CATALAN President Quim Torra and Spain’s Prime Minister Pedro Sanchez have had their first official meeting in Madrid. Although it was described as “full of cordiality”, it appears there will be no independence referendum in Catalonia in the foreseeable future.

However, Spanish vice-president Carmen Calvo said the two sides had agreed to launch a bilateral state- Generalitat (Catalan Government) commission, which has been dormant for seven years, and withdraw legal challenges against Catalan social laws – one of Torra’s main asks.

Torra told journalists later that his government would not give up on its aim of independence and said Sanchez had agreed a political solution had to be found.

“Sanchez recognised that Spain is a multinational state, a nation of nations, and nations have the right to self-determination,” he said.

“The only thing that demands Catalanism is the right to self-determination, and that we do not lose to exercise it.”

Torra said he insisted throughout the two-and-a-half-hour meeting that he could not give up on the right to self-determination, “as it belongs to the people”.

“We talked about everything, and that has been very important,” he said. “For years I could not talk about everything.

“We have found that we have positions that are far removed from the right of self-determination, which is the fundamental question.

“The people of Catalonia were self-determined on the first of October.”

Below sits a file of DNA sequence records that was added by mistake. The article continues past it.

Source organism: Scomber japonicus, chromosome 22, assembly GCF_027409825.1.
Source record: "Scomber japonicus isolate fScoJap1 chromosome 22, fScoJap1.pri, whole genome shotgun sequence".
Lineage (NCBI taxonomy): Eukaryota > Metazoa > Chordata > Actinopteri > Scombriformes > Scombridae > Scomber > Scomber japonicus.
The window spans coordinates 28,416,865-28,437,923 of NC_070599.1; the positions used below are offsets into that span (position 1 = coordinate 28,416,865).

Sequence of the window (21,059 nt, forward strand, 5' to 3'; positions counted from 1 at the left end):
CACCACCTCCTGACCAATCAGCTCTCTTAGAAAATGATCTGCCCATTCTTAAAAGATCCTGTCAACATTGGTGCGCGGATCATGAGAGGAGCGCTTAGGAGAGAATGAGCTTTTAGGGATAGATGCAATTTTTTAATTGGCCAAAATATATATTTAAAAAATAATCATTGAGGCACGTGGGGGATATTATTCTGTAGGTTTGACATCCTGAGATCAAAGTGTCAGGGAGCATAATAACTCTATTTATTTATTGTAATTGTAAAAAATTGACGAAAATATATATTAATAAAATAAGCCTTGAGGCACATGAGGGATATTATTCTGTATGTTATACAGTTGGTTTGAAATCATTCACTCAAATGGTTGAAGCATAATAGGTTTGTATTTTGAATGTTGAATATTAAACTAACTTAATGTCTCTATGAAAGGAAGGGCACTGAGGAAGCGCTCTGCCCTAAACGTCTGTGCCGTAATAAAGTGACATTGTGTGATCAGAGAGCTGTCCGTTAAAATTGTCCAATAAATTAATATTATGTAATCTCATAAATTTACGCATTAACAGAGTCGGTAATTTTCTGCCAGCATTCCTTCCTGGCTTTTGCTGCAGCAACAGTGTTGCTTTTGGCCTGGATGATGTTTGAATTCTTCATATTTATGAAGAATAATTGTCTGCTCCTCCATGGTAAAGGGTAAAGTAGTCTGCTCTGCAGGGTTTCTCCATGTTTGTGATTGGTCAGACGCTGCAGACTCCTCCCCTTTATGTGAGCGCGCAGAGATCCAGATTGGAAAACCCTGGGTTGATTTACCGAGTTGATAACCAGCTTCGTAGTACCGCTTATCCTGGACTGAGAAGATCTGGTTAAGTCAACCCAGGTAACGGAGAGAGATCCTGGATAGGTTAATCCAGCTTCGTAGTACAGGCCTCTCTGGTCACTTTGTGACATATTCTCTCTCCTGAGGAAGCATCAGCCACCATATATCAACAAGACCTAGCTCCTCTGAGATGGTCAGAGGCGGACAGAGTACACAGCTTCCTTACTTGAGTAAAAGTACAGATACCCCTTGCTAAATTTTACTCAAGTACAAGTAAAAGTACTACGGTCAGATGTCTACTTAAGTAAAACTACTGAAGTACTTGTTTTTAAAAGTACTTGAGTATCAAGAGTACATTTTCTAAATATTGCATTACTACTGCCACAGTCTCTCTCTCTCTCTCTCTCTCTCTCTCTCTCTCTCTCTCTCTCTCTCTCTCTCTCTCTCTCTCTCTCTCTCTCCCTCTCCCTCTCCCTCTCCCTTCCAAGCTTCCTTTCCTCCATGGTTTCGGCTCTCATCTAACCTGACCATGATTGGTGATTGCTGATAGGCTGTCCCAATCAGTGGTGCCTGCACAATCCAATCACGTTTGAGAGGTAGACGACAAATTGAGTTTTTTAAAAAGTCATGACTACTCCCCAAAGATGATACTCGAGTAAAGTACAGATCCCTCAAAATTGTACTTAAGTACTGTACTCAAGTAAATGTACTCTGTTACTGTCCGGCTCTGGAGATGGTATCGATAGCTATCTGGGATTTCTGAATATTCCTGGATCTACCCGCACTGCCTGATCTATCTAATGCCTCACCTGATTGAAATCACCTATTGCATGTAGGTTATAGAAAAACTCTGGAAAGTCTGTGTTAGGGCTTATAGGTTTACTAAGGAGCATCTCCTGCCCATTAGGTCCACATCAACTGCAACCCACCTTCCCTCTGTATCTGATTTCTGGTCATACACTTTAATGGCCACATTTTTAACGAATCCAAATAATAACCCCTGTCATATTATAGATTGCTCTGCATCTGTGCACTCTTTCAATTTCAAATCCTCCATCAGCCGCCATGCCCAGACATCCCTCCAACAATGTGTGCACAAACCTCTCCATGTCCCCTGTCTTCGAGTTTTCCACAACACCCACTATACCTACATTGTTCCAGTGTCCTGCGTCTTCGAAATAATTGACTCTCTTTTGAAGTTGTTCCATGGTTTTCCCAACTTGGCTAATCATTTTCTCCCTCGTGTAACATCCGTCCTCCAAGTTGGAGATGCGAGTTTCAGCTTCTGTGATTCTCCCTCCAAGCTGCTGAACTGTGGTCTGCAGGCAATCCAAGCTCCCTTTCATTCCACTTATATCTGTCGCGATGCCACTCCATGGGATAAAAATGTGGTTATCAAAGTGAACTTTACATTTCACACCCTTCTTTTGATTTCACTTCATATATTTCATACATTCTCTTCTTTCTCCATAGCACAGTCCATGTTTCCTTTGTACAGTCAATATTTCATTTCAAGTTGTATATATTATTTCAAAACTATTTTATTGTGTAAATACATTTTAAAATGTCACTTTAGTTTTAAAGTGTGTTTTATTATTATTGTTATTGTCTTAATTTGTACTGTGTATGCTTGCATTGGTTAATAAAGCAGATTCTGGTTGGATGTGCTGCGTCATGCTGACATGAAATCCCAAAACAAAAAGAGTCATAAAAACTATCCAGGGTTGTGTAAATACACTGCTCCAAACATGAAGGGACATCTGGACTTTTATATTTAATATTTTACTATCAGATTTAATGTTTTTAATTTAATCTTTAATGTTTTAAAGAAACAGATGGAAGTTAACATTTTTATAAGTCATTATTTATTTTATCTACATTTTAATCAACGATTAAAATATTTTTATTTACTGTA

Torra went on to claim that the man who should have met Sanchez is Carles Puigdemont, the former Catalan president who is exiled in Germany.

“He won the elections and had the support of the absolute majority of the Parliament of Catalonia,” Torra said.

“This fact already demonstrates the abnormality of the political situation of Catalonia.”

At a separate press conference, Calvo said Sanchez had closed the door on any independence vote.

“The right to self-determination does not exist in any democracy, there is little to talk about this,” she said. “But regarding Catalonia’s autonomy there is more to say.”

She said Sanchez had told Torra that Catalonia already has a high degree of self-government but added: “Self-determination does not exist as a right in any democracy.”

The two sides will meet again in Barcelona, at a date to be set, but Torra said he would not give up on the Catalan political prisoners and exiles in Europe, the existence of whom was denied by Sanchez.

“The judicial and police offensive must be finalised against independence,” he said.

Torra will travel to Edinburgh later, where he will meet with Clara Ponsati, the former Catalan education minister who is fighting extradition to Spain, and First Minister Nicola Sturgeon.

Meanwhile, the remaining three former ministers jailed in Madrid have been moved to another prison in the Spanish capital in preparation for their move to institutions in Barcelona, closer to their families.

Josep Rull, Jordi Turull and Joaquim Forn were taken to Valdemoro prison, yesterday and are expected to arrive in Catalonia tomorrow.

Their final destination will be Lledoners prison, around 50 miles from Barcelona, where Oriol Junqueras, Jordi Sanchez, Jordi Cuixart and Raül Romeva were transferred last week.